The Myth of the Robber Barons by Burton C. Folsom Jr. (non-fiction)

Cover of "The Myth of the Robber Barons: ...

Cover via Amazon

I recently read The Myth of the Robber Barons by Burton C. Folsom Jr. (non-fiction).  This short book is a great overview of some of the 19th Century capitalists that built America and contributed to raising the standard of living.  Contrary to popular opinion, many of them came from humble roots and worked to build their business, without climbing over the backs of the poor, oppressed common people.

The book definitely has a free-market slant that it backs up with facts and a seemingly thorough, in-depth bibliography.  There are plenty of references for further investigation of specific individuals.

James J. Hill, builder of the Great Northern Railway, is covered in the book.  He is supposedly the inspiration for Ayn Rand’s use of railroads in her epic work Atlas Shrugged.

I enjoyed the piece on John D. Rockefeller as I had read God’s gold: the story of Rockefeller and his times by John Thomas Flynn.  (It’s available to read free, online, as linked.)  This book was written in 1932, before Rockefeller’s death in 1937.  It is as much a history of oil discovery and production in Pennsylvania as an examination of Rockefeller.  In my proverbial spare time and for a different perspective I’d also like to read THE HISTORY OF THE STANDARD OIL COMPANY by IDA M. TARBELL (written 1904, available free, online as linked also).  Wikipedia says about her “She was known as one of the leading “muckrakers” of the progressive era, work known in modern times as “investigative journalism”.”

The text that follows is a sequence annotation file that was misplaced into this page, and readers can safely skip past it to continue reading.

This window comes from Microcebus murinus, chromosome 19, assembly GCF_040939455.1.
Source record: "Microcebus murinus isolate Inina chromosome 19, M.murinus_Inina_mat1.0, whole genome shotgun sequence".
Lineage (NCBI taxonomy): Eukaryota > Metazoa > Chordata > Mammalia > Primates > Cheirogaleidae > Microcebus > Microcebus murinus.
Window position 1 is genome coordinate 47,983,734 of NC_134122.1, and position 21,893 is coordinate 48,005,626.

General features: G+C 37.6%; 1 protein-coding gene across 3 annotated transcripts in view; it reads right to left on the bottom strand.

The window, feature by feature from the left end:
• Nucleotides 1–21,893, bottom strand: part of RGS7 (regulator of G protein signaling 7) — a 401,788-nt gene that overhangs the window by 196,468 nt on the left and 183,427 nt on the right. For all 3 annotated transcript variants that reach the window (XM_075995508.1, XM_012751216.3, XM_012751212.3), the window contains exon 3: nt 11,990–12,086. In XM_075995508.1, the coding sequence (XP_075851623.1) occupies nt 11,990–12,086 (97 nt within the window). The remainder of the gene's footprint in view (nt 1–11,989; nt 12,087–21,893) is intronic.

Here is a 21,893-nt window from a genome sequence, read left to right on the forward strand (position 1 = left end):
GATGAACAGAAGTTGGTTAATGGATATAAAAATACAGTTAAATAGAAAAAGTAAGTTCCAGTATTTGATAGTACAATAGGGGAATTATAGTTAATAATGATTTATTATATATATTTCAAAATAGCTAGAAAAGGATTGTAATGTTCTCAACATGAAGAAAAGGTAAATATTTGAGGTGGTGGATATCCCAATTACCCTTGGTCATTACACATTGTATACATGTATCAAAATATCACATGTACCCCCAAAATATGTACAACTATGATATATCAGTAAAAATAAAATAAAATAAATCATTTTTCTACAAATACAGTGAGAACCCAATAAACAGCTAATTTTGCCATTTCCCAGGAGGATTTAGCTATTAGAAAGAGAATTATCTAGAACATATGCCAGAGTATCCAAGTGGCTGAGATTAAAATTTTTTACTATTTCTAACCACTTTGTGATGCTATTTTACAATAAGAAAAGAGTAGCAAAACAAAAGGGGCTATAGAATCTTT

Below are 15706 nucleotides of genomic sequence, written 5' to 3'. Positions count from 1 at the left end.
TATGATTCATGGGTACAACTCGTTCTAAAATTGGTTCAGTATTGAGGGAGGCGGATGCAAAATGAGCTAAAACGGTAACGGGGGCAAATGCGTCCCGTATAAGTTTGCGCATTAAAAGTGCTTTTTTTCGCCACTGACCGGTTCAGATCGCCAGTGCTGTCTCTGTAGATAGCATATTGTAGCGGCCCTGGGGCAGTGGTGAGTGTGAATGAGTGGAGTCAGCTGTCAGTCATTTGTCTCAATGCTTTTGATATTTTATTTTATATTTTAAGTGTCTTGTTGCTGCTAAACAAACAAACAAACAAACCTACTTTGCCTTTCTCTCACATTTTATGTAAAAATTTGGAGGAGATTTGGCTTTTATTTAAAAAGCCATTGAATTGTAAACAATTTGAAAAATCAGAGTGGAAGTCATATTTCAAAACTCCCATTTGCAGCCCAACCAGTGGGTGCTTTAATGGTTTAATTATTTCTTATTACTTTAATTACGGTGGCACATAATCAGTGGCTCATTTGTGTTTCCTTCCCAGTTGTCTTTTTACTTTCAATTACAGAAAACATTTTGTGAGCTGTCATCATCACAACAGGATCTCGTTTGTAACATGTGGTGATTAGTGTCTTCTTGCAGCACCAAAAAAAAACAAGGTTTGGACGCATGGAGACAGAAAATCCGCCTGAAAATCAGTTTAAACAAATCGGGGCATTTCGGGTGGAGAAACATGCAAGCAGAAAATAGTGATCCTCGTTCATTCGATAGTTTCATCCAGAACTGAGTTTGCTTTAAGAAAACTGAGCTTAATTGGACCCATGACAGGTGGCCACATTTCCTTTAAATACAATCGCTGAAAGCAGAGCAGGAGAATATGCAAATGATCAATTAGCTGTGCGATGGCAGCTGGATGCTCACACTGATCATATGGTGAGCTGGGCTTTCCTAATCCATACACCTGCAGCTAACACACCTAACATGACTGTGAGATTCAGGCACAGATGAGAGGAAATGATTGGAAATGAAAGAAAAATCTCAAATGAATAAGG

A few things I learned from Robber Barons:  There were Political Entrepreneurs and Market Entrepreneurs.  The Political types relied on government support and subsidies, the Market types used “free-market” business tactics.  Market entrepreneurs like Cornelius Vanderbilt (steamships) and John D. Rockefeller succeeded by cutting costs. This greatly reduced consumer prices.

Andrew Mellon, of the Mellon banking family, and Secretary of the Treasury during the 1920′s, advocated and put into practice reduced federal taxes in order to increase federal revenues.  What a novel idea!  It’s what modern-day Republicans propose and Democrats oppose.

Myth of the Robber Barons is a excellent read.  I recommend it.

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About JohnRH

Retired, avid winter skier, avid reader, traveler (avidly). :)
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